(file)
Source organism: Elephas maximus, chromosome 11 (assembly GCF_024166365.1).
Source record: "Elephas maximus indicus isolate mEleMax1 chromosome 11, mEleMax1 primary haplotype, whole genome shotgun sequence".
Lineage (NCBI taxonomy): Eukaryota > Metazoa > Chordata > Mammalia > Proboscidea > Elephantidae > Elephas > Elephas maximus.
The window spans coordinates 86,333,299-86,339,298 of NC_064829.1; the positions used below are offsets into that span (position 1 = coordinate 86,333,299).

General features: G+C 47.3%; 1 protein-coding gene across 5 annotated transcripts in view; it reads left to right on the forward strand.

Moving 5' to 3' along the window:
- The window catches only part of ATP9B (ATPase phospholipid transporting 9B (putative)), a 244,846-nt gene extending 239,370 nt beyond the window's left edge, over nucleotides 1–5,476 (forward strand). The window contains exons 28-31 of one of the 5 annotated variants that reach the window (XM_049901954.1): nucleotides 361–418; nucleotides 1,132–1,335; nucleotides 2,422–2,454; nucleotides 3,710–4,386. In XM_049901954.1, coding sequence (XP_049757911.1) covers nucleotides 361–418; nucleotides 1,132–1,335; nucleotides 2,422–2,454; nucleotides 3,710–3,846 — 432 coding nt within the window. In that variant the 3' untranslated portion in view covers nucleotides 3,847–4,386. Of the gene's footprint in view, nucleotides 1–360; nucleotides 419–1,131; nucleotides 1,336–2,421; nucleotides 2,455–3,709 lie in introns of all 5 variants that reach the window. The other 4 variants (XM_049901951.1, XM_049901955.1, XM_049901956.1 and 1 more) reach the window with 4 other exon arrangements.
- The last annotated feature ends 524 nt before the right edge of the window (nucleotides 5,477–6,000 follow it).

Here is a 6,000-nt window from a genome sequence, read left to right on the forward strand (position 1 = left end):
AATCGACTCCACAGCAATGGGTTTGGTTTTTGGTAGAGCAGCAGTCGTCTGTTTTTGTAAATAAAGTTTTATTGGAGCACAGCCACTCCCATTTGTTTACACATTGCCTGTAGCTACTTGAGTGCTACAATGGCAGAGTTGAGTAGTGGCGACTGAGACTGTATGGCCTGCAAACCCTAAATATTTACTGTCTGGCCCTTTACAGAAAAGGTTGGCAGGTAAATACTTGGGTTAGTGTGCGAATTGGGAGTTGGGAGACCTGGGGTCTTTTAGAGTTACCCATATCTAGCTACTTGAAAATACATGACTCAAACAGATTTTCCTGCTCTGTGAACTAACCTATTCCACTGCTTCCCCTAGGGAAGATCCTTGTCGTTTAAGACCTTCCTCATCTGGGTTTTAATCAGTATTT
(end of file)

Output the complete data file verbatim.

Source organism: Elephas maximus, chromosome 11 (assembly GCF_024166365.1).
Source record: "Elephas maximus indicus isolate mEleMax1 chromosome 11, mEleMax1 primary haplotype, whole genome shotgun sequence".
Lineage (NCBI taxonomy): Eukaryota > Metazoa > Chordata > Mammalia > Proboscidea > Elephantidae > Elephas > Elephas maximus.
The window spans coordinates 86,333,299-86,339,298 of NC_064829.1; the positions used below are offsets into that span (position 1 = coordinate 86,333,299).

General features: G+C 47.3%; 1 protein-coding gene across 5 annotated transcripts in view; it reads left to right on the forward strand.

Moving 5' to 3' along the window:
- The window catches only part of ATP9B (ATPase phospholipid transporting 9B (putative)), a 244,846-nt gene extending 239,370 nt beyond the window's left edge, over nucleotides 1–5,476 (forward strand). The window contains exons 28-31 of one of the 5 annotated variants that reach the window (XM_049901954.1): nucleotides 361–418; nucleotides 1,132–1,335; nucleotides 2,422–2,454; nucleotides 3,710–4,386. In XM_049901954.1, coding sequence (XP_049757911.1) covers nucleotides 361–418; nucleotides 1,132–1,335; nucleotides 2,422–2,454; nucleotides 3,710–3,846 — 432 coding nt within the window. In that variant the 3' untranslated portion in view covers nucleotides 3,847–4,386. Of the gene's footprint in view, nucleotides 1–360; nucleotides 419–1,131; nucleotides 1,336–2,421; nucleotides 2,455–3,709 lie in introns of all 5 variants that reach the window. The other 4 variants (XM_049901951.1, XM_049901955.1, XM_049901956.1 and 1 more) reach the window with 4 other exon arrangements.
- The last annotated feature ends 524 nt before the right edge of the window (nucleotides 5,477–6,000 follow it).

Here is a 6,000-nt window from a genome sequence, read left to right on the forward strand (position 1 = left end):
AATCGACTCCACAGCAATGGGTTTGGTTTTTGGTAGAGCAGCAGTCGTCTGTTTTTGTAAATAAAGTTTTATTGGAGCACAGCCACTCCCATTTGTTTACACATTGCCTGTAGCTACTTGAGTGCTACAATGGCAGAGTTGAGTAGTGGCGACTGAGACTGTATGGCCTGCAAACCCTAAATATTTACTGTCTGGCCCTTTACAGAAAAGGTTGGCAGGTAAATACTTGGGTTAGTGTGCGAATTGGGAGTTGGGAGACCTGGGGTCTTTTAGAGTTACCCATATCTAGCTACTTGAAAATACATGACTCAAACAGATTTTCCTGCTCTGTGAACTAACCTATTCCACTGCTTCCCCTAGGGAAGATCCTTGTCGTTTAAGACCTTCCTCATCTGGGTTTTAATCAGTATTT